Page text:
During that time, he learned a few simple phrases. “How are you? How old are you? Do you have children?” That sort of thing.
“It changed everything…it got me so much closer to the locals and I had so many more laughs than before. I missed Turkey after leaving and only realised later on, when I entered Uzbek again and they also used little bits of Turkish in their language, that it had been the language that had made it all better.”
Learning a new language is no small endeavor, and even familiarizing himself with a few tidbits of small talk are a testament to the type of man he is: one who’s not afraid to improve upon himself. That’s not something you’ll find innate in every white guy from the modern world you run into. We’re more likely to be born thinking we’re the top of the food chain than seeing ourselves as another kink which could do with a little foreign grease in our gears.
“They respected my efforts,” referring back to his admittedly meager advances in learning the Turkish language, “even though it was laughable, and therefore respected me as a person rather than a tourist.”
Though he’s recently pulled off a successful Kickstarter campaign to fund the next leg of his journey, he was adamant about doing the first stretch on his own.
“I was a nobody–I probably wouldn’t have been able to generate money if I had wanted to,” he admits. But it seems to have been more than that for Rob.
“The thing is though, this has always been a project for me, a creative project–but back then it was just an idea and I am a humble and honest person and there was no way I was gonna ask for money for an adventure that was just an idea. It’s been important to do this by myself because I had to deal with so much mental stuff, freeing myself from 27 years of ideologies and conceptions and adjusting to the open road. I also needed time to prove myself, to create photos and tell a story in such a way that people said ‘Wow, your pics are good, your words are nice, your adventures means something to us’.”
Rob relates that after proving himself on the battleground of real life, he changed his views a bit. “I feel like [now] I deserve to ask for a Kickstarter and also am ready to take this project to a new level.”
In his opinion, “Kickstarter is not about money, it’s about creativity and I didnt want people to think that I just wanted money–I wanted Kickstarter so that I had more responsibility on this project in terms of delivering creativity to people.”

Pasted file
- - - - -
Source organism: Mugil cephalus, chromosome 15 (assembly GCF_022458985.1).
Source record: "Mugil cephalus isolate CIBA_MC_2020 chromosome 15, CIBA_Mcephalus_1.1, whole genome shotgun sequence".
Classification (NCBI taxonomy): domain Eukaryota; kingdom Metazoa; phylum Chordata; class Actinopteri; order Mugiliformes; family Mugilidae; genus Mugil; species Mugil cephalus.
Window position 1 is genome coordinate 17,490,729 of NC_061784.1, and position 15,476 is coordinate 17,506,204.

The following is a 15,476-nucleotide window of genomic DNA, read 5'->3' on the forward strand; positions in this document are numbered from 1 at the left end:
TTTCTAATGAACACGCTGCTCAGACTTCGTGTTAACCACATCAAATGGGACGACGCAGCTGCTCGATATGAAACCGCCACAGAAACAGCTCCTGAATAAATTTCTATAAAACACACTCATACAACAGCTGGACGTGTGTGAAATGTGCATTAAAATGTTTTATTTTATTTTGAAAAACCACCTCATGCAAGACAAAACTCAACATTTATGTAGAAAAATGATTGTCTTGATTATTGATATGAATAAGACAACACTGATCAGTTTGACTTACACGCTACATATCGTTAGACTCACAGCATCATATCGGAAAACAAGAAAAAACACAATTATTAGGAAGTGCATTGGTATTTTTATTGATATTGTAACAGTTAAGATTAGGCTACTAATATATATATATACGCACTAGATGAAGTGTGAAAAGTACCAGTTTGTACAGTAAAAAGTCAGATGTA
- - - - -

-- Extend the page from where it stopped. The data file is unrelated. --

Rob wanted to give himself the extra impetus to deliver the photos and videos and writing that the journey was supposed to be about for himself, even when perhaps a long days ride multiplied by weeks didn’t leave him feeling so spry and creative at the end of the day.
“I wanted to have a pressure on me to complete and to share it.”
So Rob is not rich, nor was he necessarily well-traveled or well-learned when he began the adventure. But surely he is exceptional in some way? There must be something that sets him apart from the rest of us, some reason we can give ourselves as to why he is able to do this and we’re not.
Well, Rob does suffer from Obsessive Compulsive Disorder, if “suffer” is as correct the term as “conquers”. I asked him whether or not he thought that might actually be a reason he was able to strive for something as monumental as this journey, if perhaps having already needed to overcome a difficulty most of us don’t face in life prepared him in some way for it all.
“Because OCD is just there, in me, even though it feels separate to who I really am–in a bad way–its not something that I consider anymore. I have had the problems all my life. So if I were to think ‘If I did not have OCD would I be cycling?’ is like asking ‘If I did not have OCD would I be the Prime Minister right now?’ I know nothing else, no other time where I did not have it. So therefore when I think about myself cycling the world I don’t think I can do this because I already have struggled with my mind…it’s hard to explain, but its all one package, me and the OCD, so when I think about a cycling adventure I am just as scared or determined as any other person out there.
“We all have our troubles though and the will power we think we have is only relevant to our own lives.”